2. Anjelica Huston as Tamara Broder in Enemies: A Love Story

They are both on the same level, but Anjelica Huston's performance is just a bit better. Tamara Broder was the wife of the main character but was sent to the concentration camps and presumed dead. When she comes to New York and finds him, he's actually thought of as a ghost there to haunt him, and throughout the film, that's the way I always saw her. She floats around the film, haunting it, and bringing a depressing bit of charm that uplifts the film wonderfully.



1. Dianne Wiest as Helen Buckman in Parenthood

Perhaps no one can handle straight forward comedy and hard hitting drama as well as Dianne Wiest, and her performance as single mother Helen in Parenthood is even more proof. The movie is a complete failure, but Wiest is able to make the best of it - getting the witty lines, the emotional scenes, and alot of good screentime. One minute she has me laughing and completely moved in the next; it's a totally terrific performance from this talented actress.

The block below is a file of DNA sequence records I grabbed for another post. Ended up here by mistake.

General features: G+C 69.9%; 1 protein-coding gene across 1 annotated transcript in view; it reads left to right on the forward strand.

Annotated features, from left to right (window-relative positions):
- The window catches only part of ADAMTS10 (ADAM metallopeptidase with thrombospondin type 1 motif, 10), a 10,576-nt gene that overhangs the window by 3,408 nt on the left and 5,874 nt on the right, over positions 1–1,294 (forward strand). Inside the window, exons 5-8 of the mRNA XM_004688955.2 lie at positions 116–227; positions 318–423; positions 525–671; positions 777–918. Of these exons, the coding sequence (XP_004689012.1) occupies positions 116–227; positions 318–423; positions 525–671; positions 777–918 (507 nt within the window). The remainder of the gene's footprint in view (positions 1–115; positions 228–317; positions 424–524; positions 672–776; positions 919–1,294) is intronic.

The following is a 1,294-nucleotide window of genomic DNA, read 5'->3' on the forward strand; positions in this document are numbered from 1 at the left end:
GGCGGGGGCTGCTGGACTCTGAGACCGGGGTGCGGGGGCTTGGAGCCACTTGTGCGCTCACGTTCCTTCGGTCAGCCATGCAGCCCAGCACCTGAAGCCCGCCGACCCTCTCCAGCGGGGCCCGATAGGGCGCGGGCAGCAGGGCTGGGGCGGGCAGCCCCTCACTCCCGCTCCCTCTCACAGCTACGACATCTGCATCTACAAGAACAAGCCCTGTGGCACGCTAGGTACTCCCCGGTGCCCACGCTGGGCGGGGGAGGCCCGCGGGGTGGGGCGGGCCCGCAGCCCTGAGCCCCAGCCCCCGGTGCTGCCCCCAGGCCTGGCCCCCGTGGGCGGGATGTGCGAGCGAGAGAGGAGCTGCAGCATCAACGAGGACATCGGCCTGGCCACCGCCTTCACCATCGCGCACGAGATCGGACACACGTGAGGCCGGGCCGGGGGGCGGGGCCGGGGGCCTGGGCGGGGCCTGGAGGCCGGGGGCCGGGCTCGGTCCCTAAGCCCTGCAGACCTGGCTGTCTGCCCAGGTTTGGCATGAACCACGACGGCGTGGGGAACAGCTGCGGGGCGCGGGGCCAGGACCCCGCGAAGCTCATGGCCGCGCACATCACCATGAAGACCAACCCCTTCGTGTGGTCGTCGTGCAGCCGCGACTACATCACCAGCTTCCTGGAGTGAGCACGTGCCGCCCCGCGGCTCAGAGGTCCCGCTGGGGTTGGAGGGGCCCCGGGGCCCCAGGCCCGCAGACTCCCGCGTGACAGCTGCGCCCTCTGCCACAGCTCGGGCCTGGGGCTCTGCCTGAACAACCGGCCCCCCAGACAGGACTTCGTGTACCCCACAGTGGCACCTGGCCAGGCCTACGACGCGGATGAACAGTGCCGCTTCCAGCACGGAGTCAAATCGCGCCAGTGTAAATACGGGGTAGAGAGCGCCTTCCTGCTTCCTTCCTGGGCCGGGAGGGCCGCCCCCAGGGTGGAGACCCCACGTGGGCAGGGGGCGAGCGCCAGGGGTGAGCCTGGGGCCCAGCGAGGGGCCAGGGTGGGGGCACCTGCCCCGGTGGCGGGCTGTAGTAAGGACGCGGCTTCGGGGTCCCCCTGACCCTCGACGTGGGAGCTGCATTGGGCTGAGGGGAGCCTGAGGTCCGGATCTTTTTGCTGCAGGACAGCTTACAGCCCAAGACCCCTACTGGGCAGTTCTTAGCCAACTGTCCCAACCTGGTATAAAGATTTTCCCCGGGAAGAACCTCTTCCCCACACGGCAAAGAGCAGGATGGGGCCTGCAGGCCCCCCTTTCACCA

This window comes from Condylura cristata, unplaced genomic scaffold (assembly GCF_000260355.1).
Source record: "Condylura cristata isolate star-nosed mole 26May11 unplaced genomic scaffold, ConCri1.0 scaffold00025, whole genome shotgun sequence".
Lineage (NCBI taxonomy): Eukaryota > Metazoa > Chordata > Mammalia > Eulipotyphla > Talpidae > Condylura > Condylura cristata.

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Honorable Omissions: None.

Friday, October 21, 2011

"Actress In A Supporting Role" 1939

1939
And the Academy selected:
  • Olivia de Havilland in Gone With The Wind
  • Geraldine Fitzgerald in Wuthering Heights
  • Hattie McDaniel in Gone With The Wind
  • Edna May Oliver in Drums Along The Mohawk
  • Maria Ouspenskaya in Love Affair

My Ranking:

5. Maria Ouspenskaya as Grandmother Janou in Love Affair

She's an exotic legend, but her two nominations were received for doing absolutely nothing. Her grandmother of Charles Boyer is a sweet creation, she appears in the middle, and disappears after 5 minutes of her just acting a bit senile and reminiscence of her youth. It's an interesting part but hardly one that deserved an Oscar nomination.




4. Edna May Oliver as Sarah McKlennar in Drums Along The Mohawk

In a movie that is downright awful and should be avoided at all costs, Edna May Oliver emerges as the best part of it, playing pioneer woman Sarah McKlennar. It's a bold, loud, and sometimes ridiculous performance that she handles incredibly well. She may void of any depth, but she gives a fun performance where she is mostly hilarious and evokes spirit into her spiritless film.